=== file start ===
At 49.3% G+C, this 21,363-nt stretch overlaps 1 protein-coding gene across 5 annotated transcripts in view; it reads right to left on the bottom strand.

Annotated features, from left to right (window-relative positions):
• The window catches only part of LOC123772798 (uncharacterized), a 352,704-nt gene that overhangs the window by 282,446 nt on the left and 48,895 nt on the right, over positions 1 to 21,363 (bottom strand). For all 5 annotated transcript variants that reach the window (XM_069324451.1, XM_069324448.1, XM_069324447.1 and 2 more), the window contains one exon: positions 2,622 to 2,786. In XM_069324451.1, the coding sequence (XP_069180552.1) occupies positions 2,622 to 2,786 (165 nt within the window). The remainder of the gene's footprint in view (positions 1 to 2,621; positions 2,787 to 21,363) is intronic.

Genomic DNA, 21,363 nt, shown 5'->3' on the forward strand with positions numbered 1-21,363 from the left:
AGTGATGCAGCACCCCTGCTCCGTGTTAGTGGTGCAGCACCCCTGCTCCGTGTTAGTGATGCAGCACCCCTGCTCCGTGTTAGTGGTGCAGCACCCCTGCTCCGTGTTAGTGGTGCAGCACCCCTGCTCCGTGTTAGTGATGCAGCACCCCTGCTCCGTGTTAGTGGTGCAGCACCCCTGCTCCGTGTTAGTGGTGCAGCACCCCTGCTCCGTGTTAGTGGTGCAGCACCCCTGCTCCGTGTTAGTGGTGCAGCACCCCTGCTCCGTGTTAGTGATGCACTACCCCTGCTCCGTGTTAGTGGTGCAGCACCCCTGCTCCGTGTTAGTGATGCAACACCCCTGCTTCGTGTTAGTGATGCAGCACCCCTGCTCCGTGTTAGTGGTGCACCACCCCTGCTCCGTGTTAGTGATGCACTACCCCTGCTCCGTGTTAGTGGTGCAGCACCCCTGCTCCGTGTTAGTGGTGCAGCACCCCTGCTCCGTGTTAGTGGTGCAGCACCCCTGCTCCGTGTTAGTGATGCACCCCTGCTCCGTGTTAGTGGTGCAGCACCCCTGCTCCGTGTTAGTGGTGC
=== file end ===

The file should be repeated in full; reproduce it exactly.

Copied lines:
At 49.3% G+C, this 21,363-nt stretch overlaps 1 protein-coding gene across 5 annotated transcripts in view; it reads right to left on the bottom strand.

Annotated features, from left to right (window-relative positions):
• The window catches only part of LOC123772798 (uncharacterized), a 352,704-nt gene that overhangs the window by 282,446 nt on the left and 48,895 nt on the right, over positions 1 to 21,363 (bottom strand). For all 5 annotated transcript variants that reach the window (XM_069324451.1, XM_069324448.1, XM_069324447.1 and 2 more), the window contains one exon: positions 2,622 to 2,786. In XM_069324451.1, the coding sequence (XP_069180552.1) occupies positions 2,622 to 2,786 (165 nt within the window). The remainder of the gene's footprint in view (positions 1 to 2,621; positions 2,787 to 21,363) is intronic.

Genomic DNA, 21,363 nt, shown 5'->3' on the forward strand with positions numbered 1-21,363 from the left:
AGTGATGCAGCACCCCTGCTCCGTGTTAGTGGTGCAGCACCCCTGCTCCGTGTTAGTGATGCAGCACCCCTGCTCCGTGTTAGTGGTGCAGCACCCCTGCTCCGTGTTAGTGGTGCAGCACCCCTGCTCCGTGTTAGTGATGCAGCACCCCTGCTCCGTGTTAGTGGTGCAGCACCCCTGCTCCGTGTTAGTGGTGCAGCACCCCTGCTCCGTGTTAGTGGTGCAGCACCCCTGCTCCGTGTTAGTGGTGCAGCACCCCTGCTCCGTGTTAGTGATGCACTACCCCTGCTCCGTGTTAGTGGTGCAGCACCCCTGCTCCGTGTTAGTGATGCAACACCCCTGCTTCGTGTTAGTGATGCAGCACCCCTGCTCCGTGTTAGTGGTGCACCACCCCTGCTCCGTGTTAGTGATGCACTACCCCTGCTCCGTGTTAGTGGTGCAGCACCCCTGCTCCGTGTTAGTGGTGCAGCACCCCTGCTCCGTGTTAGTGGTGCAGCACCCCTGCTCCGTGTTAGTGATGCACCCCTGCTCCGTGTTAGTGGTGCAGCACCCCTGCTCCGTGTTAGTGGTGC